The pattern of dominance at the Agouti locus is that all pheomelanic (tan) areas are expressed. When a goat has alleles for two different patterns, each is demonstrated in the final color as the tan areas of both patterns. The patterns are superimposed, with all the tan areas being expressed. This can result in some very interesting combinations, and some wonderfully appealing patterns.
Two patterns at the Agouti locus cause difficulties. One of these is the recessive “no pattern” allele, which is completely eumelanic. This is usually black, and can be thought of as “recessive black”, when considering the Agouti locus. Such goats are completely eumelanic with no stripes, so this is not intuitively assigned to the Agoutilocus. At the opposite extreme is an allele “white or tan” which causes wholly tan (or white) goats. Again, stripes are missing. The “white or tan” allele is dominant to all the others, for it codes for a uniformly pheomelanic color. Whether the goat is stark white, cream, gold, or dark red (or something in between) is determined by genes not at the Agouti locus, so these color types are equivalent when considering the Agouti locus.
While the Agouti locus alleles can produce both black and white goats, there are multiple genetic mechanisms can account for both solid white and solid black goats. The specific mechanism behind a black or white goat cannot be determined by just looking at the goat. The Agouti alleles are one of many mechanisms for these colors, and are the usual mechanism in goats. Most black goats are black because they have the correct Agouti locus allele (Pygmies and black Oberhaslis are good examples). A white goat is generally white because it has the “white or tan” Agouti locus allele (Saanens and Cashmere goats are good examples).
The Agouti patterns are listed in the next table and are somewhat in order of dominance or tan-ness. Each is described as if eumelanin is black, and pheomelanin is an obvious tan.
Don’t let the names on these patterns make this more difficult than it is. Some of the names are very, very poor choices, but these are the names used by most geneticists when communicating with one another. Another tactic for naming patterns is to use breed names if patterns are especially common in certain breeds. That can be confusing, too, though, since many of these patterns occur in several breeds. For example, the blackbelly pattern is the usual pattern of the Oberhasli, and so that would be a good name for it. This pattern is very, very common in a number of breeds – just that it is the usual one in the Oberhasli. Swiss markings, likewise, is uniform in the Toggenburg but is present in many breeds.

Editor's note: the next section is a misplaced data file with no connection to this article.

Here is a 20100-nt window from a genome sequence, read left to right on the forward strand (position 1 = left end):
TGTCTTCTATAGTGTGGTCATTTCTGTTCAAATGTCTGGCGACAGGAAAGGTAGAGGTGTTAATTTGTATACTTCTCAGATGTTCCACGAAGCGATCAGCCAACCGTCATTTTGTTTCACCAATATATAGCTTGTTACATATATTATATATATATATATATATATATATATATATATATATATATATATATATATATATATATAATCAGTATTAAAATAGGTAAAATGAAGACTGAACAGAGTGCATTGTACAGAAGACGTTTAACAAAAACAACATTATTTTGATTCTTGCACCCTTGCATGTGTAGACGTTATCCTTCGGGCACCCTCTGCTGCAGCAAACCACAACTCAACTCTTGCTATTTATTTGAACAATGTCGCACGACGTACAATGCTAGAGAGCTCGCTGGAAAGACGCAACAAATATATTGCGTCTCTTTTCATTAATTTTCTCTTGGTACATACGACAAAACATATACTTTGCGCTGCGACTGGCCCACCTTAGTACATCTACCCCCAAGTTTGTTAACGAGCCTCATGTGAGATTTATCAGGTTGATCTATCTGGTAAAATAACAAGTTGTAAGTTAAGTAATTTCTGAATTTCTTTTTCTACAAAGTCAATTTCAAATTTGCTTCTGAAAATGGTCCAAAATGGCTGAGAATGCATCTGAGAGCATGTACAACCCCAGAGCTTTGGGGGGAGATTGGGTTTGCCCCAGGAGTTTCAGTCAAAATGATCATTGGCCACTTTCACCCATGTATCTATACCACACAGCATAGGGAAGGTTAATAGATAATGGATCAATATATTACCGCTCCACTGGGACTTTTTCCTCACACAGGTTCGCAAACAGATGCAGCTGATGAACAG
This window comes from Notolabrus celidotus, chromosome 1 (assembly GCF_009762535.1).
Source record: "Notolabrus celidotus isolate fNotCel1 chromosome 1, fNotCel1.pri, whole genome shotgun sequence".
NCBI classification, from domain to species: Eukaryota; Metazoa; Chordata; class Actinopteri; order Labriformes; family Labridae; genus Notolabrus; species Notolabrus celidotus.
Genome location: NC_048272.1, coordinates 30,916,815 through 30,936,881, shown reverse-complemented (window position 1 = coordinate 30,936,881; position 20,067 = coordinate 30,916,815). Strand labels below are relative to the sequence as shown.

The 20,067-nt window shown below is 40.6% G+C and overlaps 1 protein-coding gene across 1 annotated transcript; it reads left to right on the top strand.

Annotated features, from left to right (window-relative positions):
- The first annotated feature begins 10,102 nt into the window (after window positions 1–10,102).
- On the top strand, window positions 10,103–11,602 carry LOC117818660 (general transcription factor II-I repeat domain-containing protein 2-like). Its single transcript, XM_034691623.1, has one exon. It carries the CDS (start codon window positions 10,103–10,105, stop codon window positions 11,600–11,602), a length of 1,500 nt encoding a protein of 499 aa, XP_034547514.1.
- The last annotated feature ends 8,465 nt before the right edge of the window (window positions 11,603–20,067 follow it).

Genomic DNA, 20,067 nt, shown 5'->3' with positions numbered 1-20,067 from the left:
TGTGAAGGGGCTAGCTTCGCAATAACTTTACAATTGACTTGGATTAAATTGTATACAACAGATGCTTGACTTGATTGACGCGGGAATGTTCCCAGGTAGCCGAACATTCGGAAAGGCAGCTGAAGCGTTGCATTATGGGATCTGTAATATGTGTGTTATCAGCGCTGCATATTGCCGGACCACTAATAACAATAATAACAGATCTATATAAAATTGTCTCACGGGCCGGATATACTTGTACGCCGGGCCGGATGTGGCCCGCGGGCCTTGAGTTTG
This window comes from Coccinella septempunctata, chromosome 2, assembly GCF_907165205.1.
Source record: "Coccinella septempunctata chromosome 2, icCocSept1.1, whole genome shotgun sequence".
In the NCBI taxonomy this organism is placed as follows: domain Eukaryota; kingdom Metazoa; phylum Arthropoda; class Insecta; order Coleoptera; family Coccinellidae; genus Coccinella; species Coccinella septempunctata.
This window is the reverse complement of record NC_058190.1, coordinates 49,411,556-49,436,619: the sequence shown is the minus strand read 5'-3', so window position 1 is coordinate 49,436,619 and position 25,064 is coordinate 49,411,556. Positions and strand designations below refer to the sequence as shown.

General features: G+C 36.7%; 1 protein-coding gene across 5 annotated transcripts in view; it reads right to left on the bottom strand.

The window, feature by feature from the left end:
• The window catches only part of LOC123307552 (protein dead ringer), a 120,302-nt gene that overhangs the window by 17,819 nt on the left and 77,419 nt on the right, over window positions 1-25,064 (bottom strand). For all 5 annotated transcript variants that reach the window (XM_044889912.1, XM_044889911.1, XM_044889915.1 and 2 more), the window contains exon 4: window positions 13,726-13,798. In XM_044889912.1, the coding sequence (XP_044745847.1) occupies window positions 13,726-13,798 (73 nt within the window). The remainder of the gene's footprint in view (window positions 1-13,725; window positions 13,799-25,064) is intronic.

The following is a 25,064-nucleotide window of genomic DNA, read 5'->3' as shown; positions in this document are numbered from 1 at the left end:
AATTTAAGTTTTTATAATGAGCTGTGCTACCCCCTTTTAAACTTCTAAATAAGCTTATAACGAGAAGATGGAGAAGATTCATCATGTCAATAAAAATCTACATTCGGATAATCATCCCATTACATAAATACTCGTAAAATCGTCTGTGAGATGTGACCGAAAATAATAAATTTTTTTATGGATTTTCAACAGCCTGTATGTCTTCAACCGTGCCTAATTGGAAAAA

The point of the digression is that the names of the patterns do not imply a breed of origin – they only imply that a specific pattern is usual in a breed, probably secondary to specific selection for that pattern.
Another major source of variation goats is the Brown locus. This locus acts to switch eumelanin from black to brown. This means that anywhere a goat could be black, it is now brown instead. Brown varies from dark chocolate brown, light brown, or a medium brown (confusingly called “red” by Pygmy owners, but lacking the real redness of the darker tans and much more like the liver color of dogs). The Brown locus does not affect tan colors, only black, and causes any black on the goat to be brown instead. The result, on Agouti patterns, is an interplay of tan and brown instead of tan and black areas. As an example, Toggenburg goats have the “toggenburg” pattern at the Agouti locus, with the “light brown” change at the Brown locus. The result is a distinctively patterned brown goat, still easily recognizable as having anAgouti pattern. Brown combinations of Agouti patterns are common in many goats. In some breeds both a dark and light brown are present, and some also have a medium brown were also present. The brown combining with tan is especially pretty on some Agouti patterns.
The dark browns can be confusing, as these are born nearly black. They are so dark at birth that they can easily be misidentified as black instead of dark brown, but become more obvious at a few weeks of age.
The alleles at the Brown locus likely include:
|Dark brown||BD||dominant, a dark chocolate brown eumelanin|
|Light brown||Bl||dominant, a light milk chocolate eumelanin, usually in Toggenburgs|
|Wild type||B+||black eumelanin|
|Medium brown||Bb||recessive liver brown, somewhat reddish.|
Other color loci